Pattern Is Movement

Pattern Is Movement self-titled fourth album reviewed by Adam Williams for Northern Transmissions, 5.0 / 10.0 "Like nailing jelly to a wall..."

Our Rating


Like nailing jelly (or jello for those transatlantic readers) to a wall or attempting to build a house from hummus, the fourth outing and self-titled release by Pattern Is Movement bears little in the tangible hallmark department. The twosome made up by Andrew Thiboldeaux (who contributes everything except the drums to PIM) and Chris Ward (yes, you guessed it, he’s the drummer) forge the type of sound akin to hearing a whisper through a wall or the murmurings of conversations you can’t quite fathom. The duo’s audio output is loose mesh of piano, electronics, potent drumming and vocals that verge on the James Blake/Justin Vernon axis of melancholy.

In the shape of their eponymous release, the sonic tapestry of ‘Pattern Is Movement’ couldn’t feel more threadbare, it could almost be collection of 10 demos as the album smacks of something undecidedly undercooked. If it’s not Thiboldeaux hushed vocals that are inaudible instead of full bodied, the audio alchemists add a questionable dose of autotune to the mix of tracks making any vocal attributes untenable. The beats delivered by Ward are steadfast, however their rampant nature at times jars against the anaemic seas of electronics and wayward piano lines. ‘Pattern Is Movement’ whiffs of two men, attempting to create pop-friendly R ‘n’ B for the hipster crowd; it’s a record for the Pitchfork snobs that love to say how much they adore pop music whilst swilling down a soy-latte or a gluten free muffin.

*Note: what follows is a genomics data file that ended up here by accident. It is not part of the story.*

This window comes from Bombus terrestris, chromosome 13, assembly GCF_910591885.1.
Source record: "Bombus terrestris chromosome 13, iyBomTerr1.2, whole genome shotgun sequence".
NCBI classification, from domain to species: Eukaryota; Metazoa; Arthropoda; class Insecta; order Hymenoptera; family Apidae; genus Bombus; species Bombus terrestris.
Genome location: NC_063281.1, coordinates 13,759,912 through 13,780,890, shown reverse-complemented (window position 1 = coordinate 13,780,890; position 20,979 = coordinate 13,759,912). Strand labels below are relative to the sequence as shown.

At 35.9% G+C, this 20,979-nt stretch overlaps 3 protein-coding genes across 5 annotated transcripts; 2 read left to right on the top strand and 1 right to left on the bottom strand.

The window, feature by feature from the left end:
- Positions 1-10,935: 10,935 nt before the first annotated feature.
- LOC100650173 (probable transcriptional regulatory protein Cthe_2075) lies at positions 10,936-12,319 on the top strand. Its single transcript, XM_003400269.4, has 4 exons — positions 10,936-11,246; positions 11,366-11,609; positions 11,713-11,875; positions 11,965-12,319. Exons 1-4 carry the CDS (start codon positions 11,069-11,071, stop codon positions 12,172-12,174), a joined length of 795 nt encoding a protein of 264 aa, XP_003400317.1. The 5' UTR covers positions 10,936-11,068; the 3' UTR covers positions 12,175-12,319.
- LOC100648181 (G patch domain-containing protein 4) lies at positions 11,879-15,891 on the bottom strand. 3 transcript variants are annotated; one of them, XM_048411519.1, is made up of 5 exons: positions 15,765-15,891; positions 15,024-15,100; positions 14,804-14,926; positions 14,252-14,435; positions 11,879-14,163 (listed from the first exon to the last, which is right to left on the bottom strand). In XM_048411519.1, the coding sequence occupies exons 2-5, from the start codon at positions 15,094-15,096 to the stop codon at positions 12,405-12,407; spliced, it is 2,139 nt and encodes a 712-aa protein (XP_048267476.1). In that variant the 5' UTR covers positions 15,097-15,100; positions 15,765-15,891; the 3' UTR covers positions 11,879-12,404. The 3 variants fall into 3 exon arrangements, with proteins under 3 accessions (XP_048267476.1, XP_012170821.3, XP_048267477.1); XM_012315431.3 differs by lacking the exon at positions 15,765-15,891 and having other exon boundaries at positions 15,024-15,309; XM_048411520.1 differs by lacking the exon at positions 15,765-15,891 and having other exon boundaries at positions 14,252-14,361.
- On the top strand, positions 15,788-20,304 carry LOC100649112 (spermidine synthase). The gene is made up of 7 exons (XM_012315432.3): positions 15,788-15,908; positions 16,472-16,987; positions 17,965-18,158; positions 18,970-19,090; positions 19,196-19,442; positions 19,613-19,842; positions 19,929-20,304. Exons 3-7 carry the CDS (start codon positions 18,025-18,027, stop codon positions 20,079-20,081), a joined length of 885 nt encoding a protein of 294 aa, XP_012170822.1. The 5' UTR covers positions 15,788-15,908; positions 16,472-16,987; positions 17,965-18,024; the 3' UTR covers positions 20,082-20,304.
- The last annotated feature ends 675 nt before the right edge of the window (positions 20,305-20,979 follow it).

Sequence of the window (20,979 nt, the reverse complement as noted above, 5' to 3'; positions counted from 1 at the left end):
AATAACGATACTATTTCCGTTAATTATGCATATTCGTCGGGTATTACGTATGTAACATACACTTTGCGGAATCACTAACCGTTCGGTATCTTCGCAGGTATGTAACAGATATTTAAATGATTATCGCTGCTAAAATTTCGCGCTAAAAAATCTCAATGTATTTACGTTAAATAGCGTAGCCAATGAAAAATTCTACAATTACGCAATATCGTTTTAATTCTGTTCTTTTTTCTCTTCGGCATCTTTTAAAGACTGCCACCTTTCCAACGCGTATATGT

There are some horn led flourishes and the occasional embellishment of strings that pluck Thiboldeaux and Ward’s fourth helping of tunes out of the doldrums but on the whole for anyone searching for Bon Iver at their most insipid or James Blake aiming for nonchalant and sedate, you’ll be all over this record like a beige rash.

To paraphrase Moe Syslak, everyone’s favourite, sleazy barman, ‘Pattern Is Movement’ is ever so ‘postmodern’ or ‘weird for the sake of being weird’. One would presume approaching with irony would be advantageous.

Adam Williams

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